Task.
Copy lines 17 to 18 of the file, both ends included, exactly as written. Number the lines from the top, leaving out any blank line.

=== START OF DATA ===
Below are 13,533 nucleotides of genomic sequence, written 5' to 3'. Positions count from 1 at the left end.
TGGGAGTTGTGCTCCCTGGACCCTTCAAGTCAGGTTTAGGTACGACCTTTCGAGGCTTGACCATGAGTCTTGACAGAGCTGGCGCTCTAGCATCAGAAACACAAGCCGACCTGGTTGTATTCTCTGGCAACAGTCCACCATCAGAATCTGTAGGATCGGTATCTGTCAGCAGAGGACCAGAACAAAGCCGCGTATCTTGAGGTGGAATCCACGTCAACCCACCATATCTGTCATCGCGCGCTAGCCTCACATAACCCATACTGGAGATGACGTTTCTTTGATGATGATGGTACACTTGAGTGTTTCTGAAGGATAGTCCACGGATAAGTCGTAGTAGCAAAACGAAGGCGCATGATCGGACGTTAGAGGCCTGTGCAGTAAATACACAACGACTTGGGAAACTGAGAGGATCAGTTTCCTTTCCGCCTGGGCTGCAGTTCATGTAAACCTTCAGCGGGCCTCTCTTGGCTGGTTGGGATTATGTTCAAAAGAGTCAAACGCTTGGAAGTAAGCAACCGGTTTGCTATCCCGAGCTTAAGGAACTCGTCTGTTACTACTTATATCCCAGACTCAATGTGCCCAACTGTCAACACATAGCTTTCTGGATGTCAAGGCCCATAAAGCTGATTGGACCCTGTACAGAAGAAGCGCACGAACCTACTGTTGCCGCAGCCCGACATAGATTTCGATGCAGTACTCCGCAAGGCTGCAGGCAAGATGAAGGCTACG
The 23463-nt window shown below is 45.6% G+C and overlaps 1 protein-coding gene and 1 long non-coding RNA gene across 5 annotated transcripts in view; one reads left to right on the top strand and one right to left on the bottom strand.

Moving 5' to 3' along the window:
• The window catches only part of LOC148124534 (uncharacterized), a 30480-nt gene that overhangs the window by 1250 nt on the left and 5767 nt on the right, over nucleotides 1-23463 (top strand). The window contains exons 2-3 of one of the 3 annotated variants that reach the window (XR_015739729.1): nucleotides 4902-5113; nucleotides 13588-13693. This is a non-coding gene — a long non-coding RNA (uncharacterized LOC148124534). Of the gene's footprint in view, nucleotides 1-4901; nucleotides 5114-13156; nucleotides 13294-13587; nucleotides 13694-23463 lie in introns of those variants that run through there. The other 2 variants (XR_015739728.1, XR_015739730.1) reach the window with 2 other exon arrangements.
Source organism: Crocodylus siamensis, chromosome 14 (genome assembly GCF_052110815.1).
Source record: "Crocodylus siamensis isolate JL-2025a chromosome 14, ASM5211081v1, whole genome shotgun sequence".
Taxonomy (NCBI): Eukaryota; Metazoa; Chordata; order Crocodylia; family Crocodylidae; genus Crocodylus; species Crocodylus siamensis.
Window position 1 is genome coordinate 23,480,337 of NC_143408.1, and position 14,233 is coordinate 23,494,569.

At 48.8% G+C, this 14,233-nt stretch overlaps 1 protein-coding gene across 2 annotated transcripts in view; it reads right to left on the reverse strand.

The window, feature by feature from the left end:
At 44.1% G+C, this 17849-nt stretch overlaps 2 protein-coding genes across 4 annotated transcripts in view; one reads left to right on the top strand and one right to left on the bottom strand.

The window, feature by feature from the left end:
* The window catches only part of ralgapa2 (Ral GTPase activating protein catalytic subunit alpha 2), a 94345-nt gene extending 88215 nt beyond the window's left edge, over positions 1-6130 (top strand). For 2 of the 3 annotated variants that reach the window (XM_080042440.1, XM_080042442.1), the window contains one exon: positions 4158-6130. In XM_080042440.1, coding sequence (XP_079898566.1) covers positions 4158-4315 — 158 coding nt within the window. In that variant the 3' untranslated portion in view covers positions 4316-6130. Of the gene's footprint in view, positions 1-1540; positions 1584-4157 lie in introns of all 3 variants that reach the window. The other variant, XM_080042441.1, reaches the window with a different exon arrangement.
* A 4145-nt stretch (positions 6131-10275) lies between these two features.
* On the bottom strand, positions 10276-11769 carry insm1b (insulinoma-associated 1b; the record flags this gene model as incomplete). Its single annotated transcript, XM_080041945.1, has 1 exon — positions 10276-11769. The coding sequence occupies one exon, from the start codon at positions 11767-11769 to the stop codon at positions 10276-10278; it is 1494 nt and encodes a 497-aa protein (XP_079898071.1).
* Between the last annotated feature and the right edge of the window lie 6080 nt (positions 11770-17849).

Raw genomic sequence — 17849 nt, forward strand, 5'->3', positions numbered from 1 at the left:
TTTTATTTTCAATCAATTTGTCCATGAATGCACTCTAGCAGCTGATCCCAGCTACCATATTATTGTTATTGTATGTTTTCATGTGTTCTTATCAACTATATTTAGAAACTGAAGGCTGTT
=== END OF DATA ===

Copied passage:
* Between the last annotated feature and the right edge of the window lie 6080 nt (positions 11770-17849).

Raw genomic sequence — 17849 nt, forward strand, 5'->3', positions numbered from 1 at the left: